• Pleasing adopts the classic DTC tactic of releasing products in ‘collections,’ similar to how Kanye West’s Yeezy line operates. This approach creates a sense of exclusivity and urgency, driving consumer interest and demand.
  • Adding depth to this proven tactic, each collection connects to a specific charity or community initiative, adding a layer of social consciousness to the brand identity, and allowing fans to feel like they are contributing positively to society. The latest micro-collection, Hot Holiday, partners with Queercircle, a UK-based LGBTQ+ led charity works at the intersection of arts, culture and social action to develop programmes with leading artists, curators and writers.


Beyond Beauty

Pleasing, like all good e-commerce brands, has been effective at building pre-sale anticipation to line up demand ahead of launches. Taking the latest line extension, Fragrance as an example, functional teases like peel-off fragrance strip samples in orders, combined with sensorial filmic social advertising have helped to pique customer interest and grow the audience base ahead of launches. It will be interesting to see how the team scales growth over the next year, taking the brand into more physical and experiential retail spaces like the current Selfridges Corner Shop activation.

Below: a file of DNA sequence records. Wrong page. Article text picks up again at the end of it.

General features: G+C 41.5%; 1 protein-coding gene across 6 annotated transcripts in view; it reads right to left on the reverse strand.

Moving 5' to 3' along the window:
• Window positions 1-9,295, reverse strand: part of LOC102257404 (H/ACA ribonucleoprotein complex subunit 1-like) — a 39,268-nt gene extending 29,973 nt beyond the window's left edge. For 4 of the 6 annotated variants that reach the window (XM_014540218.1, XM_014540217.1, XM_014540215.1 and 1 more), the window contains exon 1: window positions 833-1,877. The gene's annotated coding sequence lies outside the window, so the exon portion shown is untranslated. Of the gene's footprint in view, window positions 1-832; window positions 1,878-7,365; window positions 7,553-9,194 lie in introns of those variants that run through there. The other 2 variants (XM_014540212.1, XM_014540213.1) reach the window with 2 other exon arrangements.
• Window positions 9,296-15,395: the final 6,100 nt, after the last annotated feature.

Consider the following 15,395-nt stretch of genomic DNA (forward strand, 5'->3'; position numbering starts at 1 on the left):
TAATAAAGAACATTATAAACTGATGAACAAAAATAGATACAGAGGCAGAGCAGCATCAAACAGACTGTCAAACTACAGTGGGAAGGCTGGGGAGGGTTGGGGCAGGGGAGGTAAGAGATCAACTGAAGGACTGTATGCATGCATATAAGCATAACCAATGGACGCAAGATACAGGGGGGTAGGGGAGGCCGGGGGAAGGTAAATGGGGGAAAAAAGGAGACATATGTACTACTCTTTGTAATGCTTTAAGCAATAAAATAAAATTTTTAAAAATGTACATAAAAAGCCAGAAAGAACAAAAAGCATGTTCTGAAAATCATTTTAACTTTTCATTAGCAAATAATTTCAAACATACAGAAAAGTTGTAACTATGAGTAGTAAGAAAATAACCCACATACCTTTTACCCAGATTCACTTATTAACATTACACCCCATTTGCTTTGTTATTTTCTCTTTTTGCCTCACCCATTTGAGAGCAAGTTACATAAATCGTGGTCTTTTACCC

Even more fascinating is how the collections will evolve beyond beauty. You can already purchase apparel (although it’s more branded swag than fashion). But if we’re to take Harry’s founding philosophy to heart, Pleasing product strategy will be led by the notion of joy seeking rather than building out a category against consumer trends and entry points.

This philosophy even led to Harry casting none other than music royalty, Mick Fleetwood to be the face of the second collection Shroom Bloom stating he’s a “magical man”. How joyous indeed. 


Want more like this? Check out Untangld Co-Founder and Strategy Director, James Needham’s latest piece on Consistency vs Novelty




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Emily Gray

→ Emily Gray brings extensive knowledge from her combined agency, client, and startup background, having worked with brands such as Diageo, Bank of New York, Vanguard, ANZ, SchweppesAsahi and O2. She specialises in connecting creativity and commercial outcomes and is a trusted advisor to both CMOs and CXOs alike.